For many, including Tami Good, Souderton (Pa.) congregation’s Pastor of Music & Worship, who was attending Conference Assembly for the first time, the table conversations were holy spaces.  Each person at her table was from a different congregation.   “I saw God at work in the gracious listening, especially in the time when we talked about the conferring statement,” Good reflected. “There were disagreements, but everyone was graciously listening and hearing.  Everyone actually wanted to hear each other.  It was a beautiful time.”

The conferring time, along with an afternoon workshop led by the Franconia Conference board, focused on prayer and visioning for the Conference into the future.   Conference board members Jim Longacre (Bally congregation), Rina Rampogu (Plains congregation), Jim Laverty (Souderton congregation), and Klaudia Smucker (Bally congregation) served as a listening committee for the daylong event.  They reported seven themes of consistent and continued conversation: engagement, diversity, shared convictions, authority, polity, the role of conference, and the reality of changing relationships and engagement.  Board members noted that there is much response work to do to continue the conversation and discernment process.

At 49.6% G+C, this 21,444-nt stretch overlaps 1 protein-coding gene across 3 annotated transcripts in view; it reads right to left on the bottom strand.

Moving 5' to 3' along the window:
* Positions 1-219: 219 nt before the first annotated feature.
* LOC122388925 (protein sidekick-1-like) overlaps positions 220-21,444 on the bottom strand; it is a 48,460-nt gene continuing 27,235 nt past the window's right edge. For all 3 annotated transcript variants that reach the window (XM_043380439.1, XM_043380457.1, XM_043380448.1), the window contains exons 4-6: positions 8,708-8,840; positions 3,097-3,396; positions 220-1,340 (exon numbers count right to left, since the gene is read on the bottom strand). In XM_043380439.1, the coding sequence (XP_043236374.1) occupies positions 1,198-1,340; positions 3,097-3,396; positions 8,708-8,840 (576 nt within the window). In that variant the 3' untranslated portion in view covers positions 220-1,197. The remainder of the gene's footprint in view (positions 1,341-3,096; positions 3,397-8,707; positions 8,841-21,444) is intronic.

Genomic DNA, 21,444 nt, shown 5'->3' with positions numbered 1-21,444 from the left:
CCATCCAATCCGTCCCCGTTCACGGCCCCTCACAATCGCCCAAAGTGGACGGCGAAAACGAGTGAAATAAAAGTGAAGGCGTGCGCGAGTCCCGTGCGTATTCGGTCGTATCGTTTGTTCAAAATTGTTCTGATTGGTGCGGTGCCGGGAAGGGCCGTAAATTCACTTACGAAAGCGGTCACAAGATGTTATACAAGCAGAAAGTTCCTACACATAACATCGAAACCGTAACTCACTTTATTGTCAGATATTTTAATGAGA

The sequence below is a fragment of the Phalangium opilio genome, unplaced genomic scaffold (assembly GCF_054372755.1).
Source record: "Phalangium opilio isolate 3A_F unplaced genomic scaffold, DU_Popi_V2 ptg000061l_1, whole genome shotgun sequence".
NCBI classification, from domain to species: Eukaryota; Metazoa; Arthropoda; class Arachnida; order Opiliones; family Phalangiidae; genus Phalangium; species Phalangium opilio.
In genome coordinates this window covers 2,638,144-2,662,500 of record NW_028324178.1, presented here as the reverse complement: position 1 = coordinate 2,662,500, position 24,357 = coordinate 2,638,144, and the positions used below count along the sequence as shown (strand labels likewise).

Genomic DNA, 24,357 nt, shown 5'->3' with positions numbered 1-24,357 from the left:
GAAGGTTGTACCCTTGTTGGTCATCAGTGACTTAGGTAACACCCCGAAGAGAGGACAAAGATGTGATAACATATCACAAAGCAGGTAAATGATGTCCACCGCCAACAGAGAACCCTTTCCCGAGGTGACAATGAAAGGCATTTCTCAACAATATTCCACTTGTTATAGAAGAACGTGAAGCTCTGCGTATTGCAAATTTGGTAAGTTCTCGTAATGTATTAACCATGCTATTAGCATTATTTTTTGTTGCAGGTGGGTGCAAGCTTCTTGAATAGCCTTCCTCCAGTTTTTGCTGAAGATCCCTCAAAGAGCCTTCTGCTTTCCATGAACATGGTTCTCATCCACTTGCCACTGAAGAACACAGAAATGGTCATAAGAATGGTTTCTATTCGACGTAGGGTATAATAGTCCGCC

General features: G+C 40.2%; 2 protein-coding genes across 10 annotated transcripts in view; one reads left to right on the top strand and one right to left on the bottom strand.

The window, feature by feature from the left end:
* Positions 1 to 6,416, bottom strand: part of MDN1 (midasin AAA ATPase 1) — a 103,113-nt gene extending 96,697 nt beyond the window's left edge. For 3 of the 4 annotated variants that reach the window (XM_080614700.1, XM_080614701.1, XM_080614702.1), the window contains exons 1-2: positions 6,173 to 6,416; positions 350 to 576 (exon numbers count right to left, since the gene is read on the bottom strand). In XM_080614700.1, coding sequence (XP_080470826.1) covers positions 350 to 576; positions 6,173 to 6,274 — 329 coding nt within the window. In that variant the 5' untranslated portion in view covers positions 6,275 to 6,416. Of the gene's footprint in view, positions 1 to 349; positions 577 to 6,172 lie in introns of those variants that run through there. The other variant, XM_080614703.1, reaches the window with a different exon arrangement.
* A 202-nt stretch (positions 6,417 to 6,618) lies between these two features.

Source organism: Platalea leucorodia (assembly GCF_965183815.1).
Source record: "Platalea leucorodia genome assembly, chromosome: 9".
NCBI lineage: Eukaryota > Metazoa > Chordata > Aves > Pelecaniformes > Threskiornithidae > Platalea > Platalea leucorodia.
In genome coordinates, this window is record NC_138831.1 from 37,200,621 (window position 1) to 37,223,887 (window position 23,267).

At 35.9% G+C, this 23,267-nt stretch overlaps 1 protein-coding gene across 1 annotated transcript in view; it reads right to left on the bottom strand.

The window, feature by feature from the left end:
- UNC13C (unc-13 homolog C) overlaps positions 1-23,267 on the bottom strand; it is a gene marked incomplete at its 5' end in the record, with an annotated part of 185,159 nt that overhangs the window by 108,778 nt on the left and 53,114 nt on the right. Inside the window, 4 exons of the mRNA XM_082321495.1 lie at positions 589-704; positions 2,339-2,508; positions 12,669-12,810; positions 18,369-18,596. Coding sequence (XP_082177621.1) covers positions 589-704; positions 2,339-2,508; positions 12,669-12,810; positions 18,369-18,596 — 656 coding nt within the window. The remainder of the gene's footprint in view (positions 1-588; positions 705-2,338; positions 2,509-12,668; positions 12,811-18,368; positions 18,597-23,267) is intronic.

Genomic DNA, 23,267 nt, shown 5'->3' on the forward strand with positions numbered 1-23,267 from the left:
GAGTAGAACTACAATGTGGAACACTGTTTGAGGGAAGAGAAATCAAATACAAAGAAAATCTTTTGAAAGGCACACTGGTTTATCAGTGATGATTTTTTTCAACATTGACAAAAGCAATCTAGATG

Bruce Eglinton-Woods, pastor of Salem congregation (Quakertown, Pa.), said, “The challenge is speaking clearly on what we believe and where we are at, which is often a challenge for Mennonite leaders. My hope and prayer is that we can trust God and release the idea of keeping it all together. We need to let God do the holding together.”